Conducting after-action reviews of the public health response to COVID-19: update

Guidance
Cite:

Conducting in-action and after-action reviews of the public health response to COVID-19. Stockholm: ECDC; 2020.

This document aims to support countries in designing after-action reviews (AARs) of the public health response to COVID-19. It has been designed to draw upon pre-existing ECDC guidance [1-4] and follows a methodological approach combining interactive workshops and interviews. The Annexes feature practical implementation tools.

Executive summary

The production of this report involved a series of online meetings with ECDC National Focal Points for Preparedness and Response. An online consultation took place on 6 July 2021, and two online pilot workshops to assess an earlier version of the methods presented in this report took place on 14 and 28 March 2022.

This document updates and builds upon previous ECDC guidance focused on conducting AARs focused on COVID-19. In the early phases of the COVID-19 pandemic, in June 2020, ECDC published guidance on conducting in- action reviews (IARs) and AARs of the public health response to COVID-19. In recognition of the increased need to conduct IARs during the protracted response to COVID-19, ECDC published a detailed one-day IAR protocol in March 2021. Additionally, in recognition of the importance of the topic, ECDC published a protocol for conducting AARs focused on evidence-based decision-making in September 2021. Building on each of these documents, this report provides further details and tools (see Annexes) to support the implementation of robust AARs focused on the response to COVID-19.

As explained in our previous guidance, an AAR seeks to review actions undertaken during the response to an event of public health concern by objectively observing, analysing gaps and/or best practices and identifying areas for improvement in preparedness and response activities. An AAR does not seek to apportion blame but rather to identify learning opportunities and to contribute to the cycle of continuous quality improvement in emergency preparedness and response planning. AARs typically seek to address five common questions:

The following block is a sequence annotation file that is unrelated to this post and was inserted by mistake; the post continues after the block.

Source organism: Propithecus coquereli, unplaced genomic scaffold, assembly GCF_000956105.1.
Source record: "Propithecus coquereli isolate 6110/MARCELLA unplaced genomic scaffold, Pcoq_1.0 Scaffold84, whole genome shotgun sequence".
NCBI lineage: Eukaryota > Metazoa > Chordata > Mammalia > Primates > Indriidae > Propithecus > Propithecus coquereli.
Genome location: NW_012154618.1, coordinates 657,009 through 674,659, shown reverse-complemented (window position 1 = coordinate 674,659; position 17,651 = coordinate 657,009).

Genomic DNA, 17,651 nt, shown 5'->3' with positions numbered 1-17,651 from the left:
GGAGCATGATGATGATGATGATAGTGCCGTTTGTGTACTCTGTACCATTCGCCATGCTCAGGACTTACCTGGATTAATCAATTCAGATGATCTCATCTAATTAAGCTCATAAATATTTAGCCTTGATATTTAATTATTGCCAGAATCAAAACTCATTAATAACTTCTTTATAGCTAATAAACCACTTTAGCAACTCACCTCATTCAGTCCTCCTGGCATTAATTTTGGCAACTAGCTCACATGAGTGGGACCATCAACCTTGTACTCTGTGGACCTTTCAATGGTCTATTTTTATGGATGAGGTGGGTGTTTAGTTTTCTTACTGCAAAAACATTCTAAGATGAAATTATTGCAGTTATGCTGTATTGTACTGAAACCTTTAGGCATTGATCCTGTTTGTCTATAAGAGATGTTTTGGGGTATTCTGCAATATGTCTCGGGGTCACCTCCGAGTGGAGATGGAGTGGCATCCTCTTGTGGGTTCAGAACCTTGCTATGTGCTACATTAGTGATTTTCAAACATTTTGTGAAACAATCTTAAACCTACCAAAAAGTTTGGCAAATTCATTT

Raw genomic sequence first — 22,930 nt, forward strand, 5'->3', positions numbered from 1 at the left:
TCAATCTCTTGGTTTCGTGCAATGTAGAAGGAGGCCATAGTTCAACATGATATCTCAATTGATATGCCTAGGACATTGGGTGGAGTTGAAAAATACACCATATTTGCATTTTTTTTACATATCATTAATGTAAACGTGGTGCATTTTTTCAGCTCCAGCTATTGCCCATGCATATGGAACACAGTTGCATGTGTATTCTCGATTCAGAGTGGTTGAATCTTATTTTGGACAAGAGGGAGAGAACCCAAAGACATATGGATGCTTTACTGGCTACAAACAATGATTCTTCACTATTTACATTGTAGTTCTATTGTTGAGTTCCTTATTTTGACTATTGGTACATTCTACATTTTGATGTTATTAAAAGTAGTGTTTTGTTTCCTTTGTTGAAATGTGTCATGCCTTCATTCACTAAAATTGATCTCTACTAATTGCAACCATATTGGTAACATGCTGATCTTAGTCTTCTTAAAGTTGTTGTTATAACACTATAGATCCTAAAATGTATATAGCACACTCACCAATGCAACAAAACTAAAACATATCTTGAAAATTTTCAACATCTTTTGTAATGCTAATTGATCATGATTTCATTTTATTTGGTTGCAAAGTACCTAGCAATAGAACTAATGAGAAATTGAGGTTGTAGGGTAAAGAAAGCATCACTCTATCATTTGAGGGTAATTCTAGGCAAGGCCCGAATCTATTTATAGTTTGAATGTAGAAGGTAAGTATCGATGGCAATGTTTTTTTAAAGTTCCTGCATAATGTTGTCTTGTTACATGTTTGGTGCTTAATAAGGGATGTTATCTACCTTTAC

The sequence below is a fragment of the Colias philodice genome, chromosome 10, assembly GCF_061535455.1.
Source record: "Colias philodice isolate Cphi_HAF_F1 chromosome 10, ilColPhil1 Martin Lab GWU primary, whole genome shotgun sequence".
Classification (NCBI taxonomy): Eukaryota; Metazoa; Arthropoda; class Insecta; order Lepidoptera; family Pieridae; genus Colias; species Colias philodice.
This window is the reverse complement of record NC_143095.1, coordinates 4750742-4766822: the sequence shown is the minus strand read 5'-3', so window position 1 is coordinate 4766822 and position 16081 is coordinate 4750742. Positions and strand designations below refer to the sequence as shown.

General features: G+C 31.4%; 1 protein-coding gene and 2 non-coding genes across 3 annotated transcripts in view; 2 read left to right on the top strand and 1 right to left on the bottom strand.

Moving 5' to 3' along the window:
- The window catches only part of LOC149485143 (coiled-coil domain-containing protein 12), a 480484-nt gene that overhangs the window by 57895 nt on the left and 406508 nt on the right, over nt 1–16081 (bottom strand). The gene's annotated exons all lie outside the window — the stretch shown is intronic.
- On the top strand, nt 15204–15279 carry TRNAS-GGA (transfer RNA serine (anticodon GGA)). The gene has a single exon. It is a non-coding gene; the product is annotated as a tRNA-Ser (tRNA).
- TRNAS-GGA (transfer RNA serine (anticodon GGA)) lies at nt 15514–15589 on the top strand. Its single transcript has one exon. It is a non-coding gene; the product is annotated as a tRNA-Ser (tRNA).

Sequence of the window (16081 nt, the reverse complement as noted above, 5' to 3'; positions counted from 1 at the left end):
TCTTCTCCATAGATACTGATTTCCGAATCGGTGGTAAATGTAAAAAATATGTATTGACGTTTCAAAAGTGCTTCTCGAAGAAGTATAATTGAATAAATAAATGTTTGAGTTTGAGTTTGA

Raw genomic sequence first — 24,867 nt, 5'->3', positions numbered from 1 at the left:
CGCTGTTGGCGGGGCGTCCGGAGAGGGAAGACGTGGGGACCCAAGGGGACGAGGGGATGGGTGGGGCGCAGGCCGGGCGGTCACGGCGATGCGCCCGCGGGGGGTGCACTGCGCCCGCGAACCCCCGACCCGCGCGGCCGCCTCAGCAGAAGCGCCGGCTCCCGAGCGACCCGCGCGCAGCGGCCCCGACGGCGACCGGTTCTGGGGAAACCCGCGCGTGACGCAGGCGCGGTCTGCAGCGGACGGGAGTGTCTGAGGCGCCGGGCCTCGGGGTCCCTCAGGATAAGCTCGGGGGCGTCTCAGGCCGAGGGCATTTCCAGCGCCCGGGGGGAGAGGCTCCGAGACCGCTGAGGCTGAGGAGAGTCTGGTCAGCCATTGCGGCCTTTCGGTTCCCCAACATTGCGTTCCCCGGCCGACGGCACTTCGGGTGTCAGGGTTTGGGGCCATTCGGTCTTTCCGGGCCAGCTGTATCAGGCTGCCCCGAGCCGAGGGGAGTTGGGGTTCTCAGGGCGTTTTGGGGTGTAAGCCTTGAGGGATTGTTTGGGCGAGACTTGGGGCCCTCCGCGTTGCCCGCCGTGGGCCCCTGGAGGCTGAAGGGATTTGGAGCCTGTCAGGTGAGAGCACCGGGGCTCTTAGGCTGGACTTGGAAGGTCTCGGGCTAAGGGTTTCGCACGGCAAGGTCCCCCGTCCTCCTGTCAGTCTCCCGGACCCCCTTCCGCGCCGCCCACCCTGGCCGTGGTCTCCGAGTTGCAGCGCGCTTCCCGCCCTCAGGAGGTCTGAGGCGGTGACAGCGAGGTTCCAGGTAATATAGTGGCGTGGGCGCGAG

• What happened during the response (and what was supposed to have happened)?
  • Why did it happen?
  • What can be learned?
  • What should change?
  • Have changes taken place?

The approach we advocate here identifies the possibility of combining prioritised response areas into modules. The COVID-19 pandemic has been an unprecedented event in size, scope, and duration. Due to this, the design of an AAR for this event may differ from smaller events, as it will not be feasible to address all aspects of response in one AAR. It may be beneficial, therefore, to conduct multiple AARs to focus on different areas of the public health response and/or different jurisdictional levels.

The guidance presented here adheres to and draws upon previously identified best practices and covers all the phases of conducting an AAR, including dissemination strategies. In addition, this document has been informed by feedback from two online consultations about this topic among ECDC National Focal Points for Preparedness and Response.

The protocol and methodology proposed are fully adaptable across national and sub-national contexts The target audience of this protocol is public health experts from EU/EEA Member States, EU candidate and potential candidate countries, and European Neighbourhood Policy countries.